It is easy to criticize Robert L. “Bob” Johnson, but is not easy to be Bob Johnson. As the story goes, when Bob Johnson arrived in Washington, DC, with not much money in his pocket and a dream to establish a cable television network, he could hardly find support from the abundant black intelligentsia residing in Greater Washington. In fact, Johnson found very few funders within the DC black community, but Johnson together with his wife Sheila persevered, and they launched Black Entertainment Television (BET) in 1980. Through the years, Mr. Johnson received stark criticism from so-called black leaders and scholars for the lack of socially conscious programming aired on BET. Many of the African American commentators leveling criticism against BET contended that Bob Johnson bore a responsibility to provide better programming, since BET was the only network of its kind, i.e. the only network specifically targeting African Americans. Although such arguments possessed merit, none of BET’s critics seemed to command the wherewithal to establish a competing network. Likely still jaded from his slow and undoubtedly stressful initial fundraising campaigns, Johnson largely ignored their critiques, and in 2003, Bob Johnson became the first African American billionaire by selling the network to Viacom for a reported $3 billion.
The majority of entrepreneurs understand how difficult funding a dream can be. No matter how innovative the idea, how disruptive the technology, a potential investor will rarely stroke a check in the first meeting. The entrepreneur must sell each investor on the idea. As tough as it is, obtaining funding is only half the battle. The entrepreneur must generate a return on each of those investments, which can be even more difficult than raising the money. If it were easy, more people would be entrepreneurs. Contrary to popular belief, most entrepreneurs work 10 - 12 hour days or longer without taking frequent or luxurious vacations. Entrepreneurs must even withstand doubt from their closest friends and family. As it turns out, the majority of entrepreneurs are not successful; nonetheless, most entrepreneurs who try and fail still say they will try it again. Entrepreneurship, success or failure, can be that fulfilling. Establishing a small business can be the means to realizing all of your dreams or the turning point at which you lose all of your material possessions. Becoming an entrepreneur is definitely not for the faint of heart.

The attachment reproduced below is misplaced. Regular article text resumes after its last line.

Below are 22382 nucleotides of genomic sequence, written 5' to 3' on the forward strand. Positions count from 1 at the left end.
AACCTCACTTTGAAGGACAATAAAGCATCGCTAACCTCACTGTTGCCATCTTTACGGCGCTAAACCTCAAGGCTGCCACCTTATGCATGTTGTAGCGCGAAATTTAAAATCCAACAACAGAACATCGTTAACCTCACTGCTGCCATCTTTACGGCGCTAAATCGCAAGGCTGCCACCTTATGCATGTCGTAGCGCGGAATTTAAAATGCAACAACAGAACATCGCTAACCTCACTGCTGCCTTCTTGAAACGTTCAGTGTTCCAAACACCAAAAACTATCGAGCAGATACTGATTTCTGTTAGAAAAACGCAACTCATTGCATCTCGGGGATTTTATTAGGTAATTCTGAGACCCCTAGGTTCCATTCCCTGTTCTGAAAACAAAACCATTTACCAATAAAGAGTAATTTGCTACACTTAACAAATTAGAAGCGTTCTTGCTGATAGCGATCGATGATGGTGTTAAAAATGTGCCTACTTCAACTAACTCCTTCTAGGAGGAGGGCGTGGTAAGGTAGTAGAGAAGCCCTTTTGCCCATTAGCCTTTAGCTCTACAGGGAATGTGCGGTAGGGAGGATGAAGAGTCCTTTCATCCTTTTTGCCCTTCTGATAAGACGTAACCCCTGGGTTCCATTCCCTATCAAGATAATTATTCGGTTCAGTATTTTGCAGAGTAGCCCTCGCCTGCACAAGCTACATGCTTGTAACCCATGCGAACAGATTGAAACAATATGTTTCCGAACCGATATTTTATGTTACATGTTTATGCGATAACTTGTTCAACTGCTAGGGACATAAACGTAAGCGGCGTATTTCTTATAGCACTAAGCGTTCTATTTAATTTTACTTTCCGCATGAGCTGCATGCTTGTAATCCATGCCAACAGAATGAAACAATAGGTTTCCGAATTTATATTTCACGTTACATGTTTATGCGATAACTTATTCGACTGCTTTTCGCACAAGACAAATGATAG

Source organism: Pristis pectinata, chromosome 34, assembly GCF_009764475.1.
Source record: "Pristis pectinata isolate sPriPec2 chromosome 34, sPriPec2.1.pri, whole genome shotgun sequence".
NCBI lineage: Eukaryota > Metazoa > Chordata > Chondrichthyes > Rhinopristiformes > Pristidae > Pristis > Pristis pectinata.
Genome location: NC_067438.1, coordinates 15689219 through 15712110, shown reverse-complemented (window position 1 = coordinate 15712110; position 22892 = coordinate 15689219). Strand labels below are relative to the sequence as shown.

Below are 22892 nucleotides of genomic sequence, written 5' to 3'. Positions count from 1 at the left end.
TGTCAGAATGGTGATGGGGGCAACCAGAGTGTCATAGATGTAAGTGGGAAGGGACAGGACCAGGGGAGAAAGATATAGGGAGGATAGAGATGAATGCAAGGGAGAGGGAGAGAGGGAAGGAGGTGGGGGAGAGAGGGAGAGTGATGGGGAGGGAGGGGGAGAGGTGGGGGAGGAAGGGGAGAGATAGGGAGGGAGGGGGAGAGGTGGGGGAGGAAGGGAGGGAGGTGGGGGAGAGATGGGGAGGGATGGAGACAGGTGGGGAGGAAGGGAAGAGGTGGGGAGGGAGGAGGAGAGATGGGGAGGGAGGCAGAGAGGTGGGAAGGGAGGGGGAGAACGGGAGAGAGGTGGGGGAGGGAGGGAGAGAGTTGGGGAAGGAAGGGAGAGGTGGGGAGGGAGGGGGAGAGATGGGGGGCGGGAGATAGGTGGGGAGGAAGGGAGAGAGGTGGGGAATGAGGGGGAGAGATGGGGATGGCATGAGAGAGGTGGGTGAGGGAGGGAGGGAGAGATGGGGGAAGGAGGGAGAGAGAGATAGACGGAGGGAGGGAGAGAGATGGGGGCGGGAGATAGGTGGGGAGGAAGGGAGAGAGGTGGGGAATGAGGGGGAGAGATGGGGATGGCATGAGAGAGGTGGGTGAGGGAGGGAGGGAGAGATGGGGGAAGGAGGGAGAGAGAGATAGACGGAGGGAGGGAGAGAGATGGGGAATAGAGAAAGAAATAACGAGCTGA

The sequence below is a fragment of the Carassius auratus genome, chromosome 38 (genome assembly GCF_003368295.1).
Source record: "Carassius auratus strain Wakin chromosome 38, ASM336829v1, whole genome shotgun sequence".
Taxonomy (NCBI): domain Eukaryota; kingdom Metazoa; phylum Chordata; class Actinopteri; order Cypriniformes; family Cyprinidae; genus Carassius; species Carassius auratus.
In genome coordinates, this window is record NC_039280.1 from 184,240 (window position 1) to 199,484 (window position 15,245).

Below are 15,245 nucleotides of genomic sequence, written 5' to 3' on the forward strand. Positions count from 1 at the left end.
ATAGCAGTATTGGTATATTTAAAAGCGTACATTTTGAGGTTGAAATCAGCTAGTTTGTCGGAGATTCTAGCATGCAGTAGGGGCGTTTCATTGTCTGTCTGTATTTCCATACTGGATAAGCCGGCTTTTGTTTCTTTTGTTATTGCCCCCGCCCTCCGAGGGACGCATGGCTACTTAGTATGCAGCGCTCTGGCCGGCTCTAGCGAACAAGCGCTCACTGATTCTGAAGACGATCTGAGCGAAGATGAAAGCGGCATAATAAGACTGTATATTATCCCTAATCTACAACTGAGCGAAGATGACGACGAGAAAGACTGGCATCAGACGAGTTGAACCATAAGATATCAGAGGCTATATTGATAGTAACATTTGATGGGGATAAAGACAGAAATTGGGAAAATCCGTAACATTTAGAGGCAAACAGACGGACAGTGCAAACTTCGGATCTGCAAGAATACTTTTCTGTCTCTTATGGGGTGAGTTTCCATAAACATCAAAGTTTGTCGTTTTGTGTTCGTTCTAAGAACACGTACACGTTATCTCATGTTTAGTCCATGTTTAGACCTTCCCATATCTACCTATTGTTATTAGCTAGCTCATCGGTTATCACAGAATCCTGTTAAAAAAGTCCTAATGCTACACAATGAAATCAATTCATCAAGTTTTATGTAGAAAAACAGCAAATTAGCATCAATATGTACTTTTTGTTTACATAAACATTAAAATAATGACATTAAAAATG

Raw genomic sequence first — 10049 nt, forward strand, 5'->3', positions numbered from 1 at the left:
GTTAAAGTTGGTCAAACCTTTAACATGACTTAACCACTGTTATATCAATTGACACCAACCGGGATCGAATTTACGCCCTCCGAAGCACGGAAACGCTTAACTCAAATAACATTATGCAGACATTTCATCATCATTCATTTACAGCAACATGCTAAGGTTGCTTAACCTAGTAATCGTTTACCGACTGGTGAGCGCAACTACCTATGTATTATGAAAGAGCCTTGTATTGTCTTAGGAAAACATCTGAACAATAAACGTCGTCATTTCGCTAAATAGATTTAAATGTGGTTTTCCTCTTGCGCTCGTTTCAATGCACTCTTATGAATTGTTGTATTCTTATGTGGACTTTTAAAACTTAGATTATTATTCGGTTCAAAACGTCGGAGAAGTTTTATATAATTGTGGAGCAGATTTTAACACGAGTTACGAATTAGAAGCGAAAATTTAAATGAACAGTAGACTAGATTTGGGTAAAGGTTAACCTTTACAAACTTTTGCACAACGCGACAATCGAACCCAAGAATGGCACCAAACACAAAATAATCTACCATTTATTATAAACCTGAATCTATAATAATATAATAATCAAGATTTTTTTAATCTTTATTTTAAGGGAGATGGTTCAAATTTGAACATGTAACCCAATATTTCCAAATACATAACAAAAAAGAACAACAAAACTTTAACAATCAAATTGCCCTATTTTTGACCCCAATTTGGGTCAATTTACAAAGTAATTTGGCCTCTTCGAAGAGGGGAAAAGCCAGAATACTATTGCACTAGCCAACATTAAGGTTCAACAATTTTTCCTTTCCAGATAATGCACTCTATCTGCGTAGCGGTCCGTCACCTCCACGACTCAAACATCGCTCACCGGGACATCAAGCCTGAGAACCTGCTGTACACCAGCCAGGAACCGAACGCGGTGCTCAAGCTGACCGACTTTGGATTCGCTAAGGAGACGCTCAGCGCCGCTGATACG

Lord knows most of the programming and music videos aired by BET make me nauseous. Much of the content broadcast by BET is disturbing to say the least. BET, unfortunately, promotes the debilitating stereotypes retarding the social advancement of African Americans. At the same time, I respect Bob Johnson for having the courage to be the first to establish a black-owned cable television network, and where are his critics now? Many of them seek funding from Mr. Johnson for their various projects. At present, Bob Johnson has probably done more to hurt the image of the African American male than he has to elevate it, but thankfully, Mr. Johnson’s story is not over. In the end, he will probably be remembered more for being an outstanding business magnate than the founder of BET, just as it should be.
Amir Clayton Powell is an author, advocate, entrepreneur, father, husband, servant of God, and warrior. By the by, he also happens to be the Publisher of The Old School Journal™ (TOSJ) as well as the Founder & Chairman of A C Powell & Co. LLC. Find A C on Twitter: @AClaytonPowell. Follow TOSJ on Facebook & Twitter.
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